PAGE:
The History of Sea Shepherd Conservation Society and Whaling
Sea Shepherd Conservation Society has been the most aggressive and most successful whale-saving organization in the world.
Saving whales is what we do best and what we are most noted for. Our approach has been simple and straightforward.
In 1977, Sea Shepherd was established as an organization to intervene and uphold international conservation regulations protecting marine wildlife. In other words, we don't protest whaling - we oppose illegal whaling activities.
Our opposition are criminals engaged in illegal behavior.
Join us on our 30-plus year journey to save whales around the world. Scroll through our Whale Campaign history timeline (below) which illustrates with words and pictures Sea Shepherd's actions to save whales. The fight goes on...
Timeline 1975 to present...
The history of our efforts to defend the whales goes back to 1975 when Captain Paul Watson was 1st Mate on the first Greenpeace voyage to protect the whales. In June of 1975, Captain Watson and Robert Hunter became the first people ever to risk their lives to protect a whale when they placed themselves in a small inflatable Zodiac to block the deadly harpoons of the Soviet whaling fleet.
It was there that Paul Watson had his famous encounter with a dying sperm whale, an incident that has inspired and driven him to become one of the most passionate defenders of whales in history. During this confrontation with the Russian whaler, a harpooned and dying sperm whale loomed over Paul's small boat. Paul recognized a flicker of understanding in the dying whale's eye. He felt that the whale knew what they were trying to do. He watched as the magnificent leviathan heaved its body away from his boat, slipped beneath the waves and died. A few seconds of looking into this dying whale's eye changed his life forever. He vowed to become a lifelong defender of the whales and all creatures of the seas.
Watson participated in the Greenpeace voyage to intercept the Soviet fleet again in 1976 and helped to prepare the Greenpeace ship Ohana Kai to intercept the Soviet whaling fleet in the summer of 1977.
That same year, Sea Shepherd Conservation Society was established to focus on marine wildlife species and to intervene against illegal activities on the high seas.
The first Sea Shepherd campaign was to bring the first ship into the ice floes of the Gulf of S. Lawrence to oppose the slaughter of baby harp seals.
The second campaign was to target the most notorious pirate whaler of them all - the Sierra.
This Cypriot-registered whaling ship with Norwegian officers and mixed nationality crew was operating in the Eastern Atlantic from Portugal south to Angola.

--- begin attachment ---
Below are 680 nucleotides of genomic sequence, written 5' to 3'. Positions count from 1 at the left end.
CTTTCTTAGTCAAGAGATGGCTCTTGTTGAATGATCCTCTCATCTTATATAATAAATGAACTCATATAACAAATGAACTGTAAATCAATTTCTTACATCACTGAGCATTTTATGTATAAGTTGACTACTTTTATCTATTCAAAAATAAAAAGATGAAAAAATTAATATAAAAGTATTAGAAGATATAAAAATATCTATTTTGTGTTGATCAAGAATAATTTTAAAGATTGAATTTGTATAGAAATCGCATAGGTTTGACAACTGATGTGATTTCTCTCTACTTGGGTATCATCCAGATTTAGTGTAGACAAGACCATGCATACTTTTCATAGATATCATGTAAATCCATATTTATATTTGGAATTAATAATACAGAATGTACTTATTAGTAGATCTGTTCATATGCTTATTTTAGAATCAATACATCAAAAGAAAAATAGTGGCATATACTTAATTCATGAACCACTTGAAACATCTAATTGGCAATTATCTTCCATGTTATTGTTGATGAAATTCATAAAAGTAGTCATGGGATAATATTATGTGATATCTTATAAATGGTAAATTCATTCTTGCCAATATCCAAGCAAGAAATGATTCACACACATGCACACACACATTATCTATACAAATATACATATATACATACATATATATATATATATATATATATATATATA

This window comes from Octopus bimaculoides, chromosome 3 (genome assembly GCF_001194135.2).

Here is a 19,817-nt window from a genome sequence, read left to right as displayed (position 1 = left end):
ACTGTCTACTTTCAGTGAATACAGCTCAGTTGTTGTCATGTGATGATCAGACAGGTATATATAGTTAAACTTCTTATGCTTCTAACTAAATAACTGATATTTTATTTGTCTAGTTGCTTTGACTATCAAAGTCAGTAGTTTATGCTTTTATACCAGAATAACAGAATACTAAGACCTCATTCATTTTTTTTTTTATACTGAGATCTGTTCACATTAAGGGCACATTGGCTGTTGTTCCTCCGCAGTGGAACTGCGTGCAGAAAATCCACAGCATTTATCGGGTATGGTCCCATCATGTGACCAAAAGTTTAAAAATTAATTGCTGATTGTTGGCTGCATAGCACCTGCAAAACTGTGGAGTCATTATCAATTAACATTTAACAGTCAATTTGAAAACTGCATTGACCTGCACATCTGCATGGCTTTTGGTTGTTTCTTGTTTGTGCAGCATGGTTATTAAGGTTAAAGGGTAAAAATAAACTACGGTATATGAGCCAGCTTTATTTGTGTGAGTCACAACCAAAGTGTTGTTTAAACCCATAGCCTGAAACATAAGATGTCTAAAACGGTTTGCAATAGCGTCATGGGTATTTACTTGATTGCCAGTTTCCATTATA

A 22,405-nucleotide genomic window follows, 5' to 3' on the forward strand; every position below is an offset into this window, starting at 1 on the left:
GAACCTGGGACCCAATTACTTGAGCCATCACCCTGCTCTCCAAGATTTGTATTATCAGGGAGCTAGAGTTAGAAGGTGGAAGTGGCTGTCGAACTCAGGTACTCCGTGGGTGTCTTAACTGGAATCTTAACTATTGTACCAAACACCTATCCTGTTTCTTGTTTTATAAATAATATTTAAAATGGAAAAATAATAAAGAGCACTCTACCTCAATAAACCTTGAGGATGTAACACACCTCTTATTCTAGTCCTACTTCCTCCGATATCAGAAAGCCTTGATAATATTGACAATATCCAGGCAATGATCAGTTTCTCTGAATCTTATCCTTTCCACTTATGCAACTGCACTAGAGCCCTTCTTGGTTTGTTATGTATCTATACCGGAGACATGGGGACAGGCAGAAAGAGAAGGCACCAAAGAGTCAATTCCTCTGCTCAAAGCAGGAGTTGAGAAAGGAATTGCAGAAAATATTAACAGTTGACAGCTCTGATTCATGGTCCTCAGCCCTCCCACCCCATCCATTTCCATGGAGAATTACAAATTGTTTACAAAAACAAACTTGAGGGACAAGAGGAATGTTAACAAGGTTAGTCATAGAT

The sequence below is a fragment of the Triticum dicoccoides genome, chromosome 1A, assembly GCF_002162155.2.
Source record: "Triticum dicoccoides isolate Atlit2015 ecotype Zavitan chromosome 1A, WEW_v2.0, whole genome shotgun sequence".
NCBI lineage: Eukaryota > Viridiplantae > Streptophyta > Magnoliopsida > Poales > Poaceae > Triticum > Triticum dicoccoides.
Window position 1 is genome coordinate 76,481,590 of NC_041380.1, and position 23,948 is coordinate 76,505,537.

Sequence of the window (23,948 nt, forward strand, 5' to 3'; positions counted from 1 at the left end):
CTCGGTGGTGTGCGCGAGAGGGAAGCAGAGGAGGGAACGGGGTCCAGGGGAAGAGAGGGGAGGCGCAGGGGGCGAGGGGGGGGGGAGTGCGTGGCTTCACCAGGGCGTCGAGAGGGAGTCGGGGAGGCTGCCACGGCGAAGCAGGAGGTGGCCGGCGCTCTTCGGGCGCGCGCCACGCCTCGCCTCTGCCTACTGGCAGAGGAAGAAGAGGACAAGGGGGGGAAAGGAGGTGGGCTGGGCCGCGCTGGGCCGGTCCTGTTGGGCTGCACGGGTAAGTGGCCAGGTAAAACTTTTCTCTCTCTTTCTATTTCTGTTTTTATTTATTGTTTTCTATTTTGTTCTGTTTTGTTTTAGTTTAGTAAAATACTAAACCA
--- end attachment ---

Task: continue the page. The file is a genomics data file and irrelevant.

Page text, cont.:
On July 16th, 1979, the Sea Shepherd found the Sierra and chased it into the port of Leixoes. Captain Watson rammed the Sierra twice in harbor, tearing the hull open to the waterline and forcing the ship into port for repairs. After a million dollars of uninsured repairs, the Sierra was sunk by Sea Shepherd operatives in Lisbon harbor in Portugal on February 6, 1980. Sea Shepherd permanently retired the pirate whaler Sierra and prevented anymore whales from being taken by her.
That same month, Sea Shepherd operatives sank two Spanish whalers in to the port of Vigo, Spain, (Ibsa I and Ibsa II)after Spain refused to comply with quota regulations on fin whales.
Also in 1980, working in cooperation with the government of South Africa, Sea Shepherd assisted in the seizure of the pirate whalers Susan and Theresa. The ships were taken out to sea and deliberately scuttled by the South African Navy.
Sea Shepherd successfully shut down all pirate whaling operations in the North Atlantic within a year after a dozen years of failure by the International Whaling Commission. The IWC has no enforcement division to insure its laws are upheld.
We had taken six whalers out of operation but lost the Sea Shepherd when it was taken from us by a judge without a hearing or a trial after he took a bribe from the Sierra's owners. To keep the Sea Shepherd from being converted to a whaler, Captain Watson scuttled his own ship in Leixoes harbor on the first day of January, 1980.
In November of 1980, the Sea Shepherd Conservation Society purchased a 2nd British trawler, and named her the Sea Shepherd II.1981
In 1981, the first mission of the Sea Shepherd IIwas to cross the Atlantic from Scotland, down to and through the Panama Canal to the Pacific and up to the Bering Sea. It is here, in July, that Captain Watson led a crew ashore on a Siberian beach near the town of Lorino where they successfully documented illegal whaling activities. Captain Watson returns to the U.S. with the evidence of Soviet violations, which is turned over to Congress.
The Sea Shepherd crew was able to get the documentation back despite a dramatic confrontation with the Soviet Navy.
In 1986, the International Whaling Commission's global moratorium on commercial whaling came into law.
Despite the law, Iceland continued to kill whales.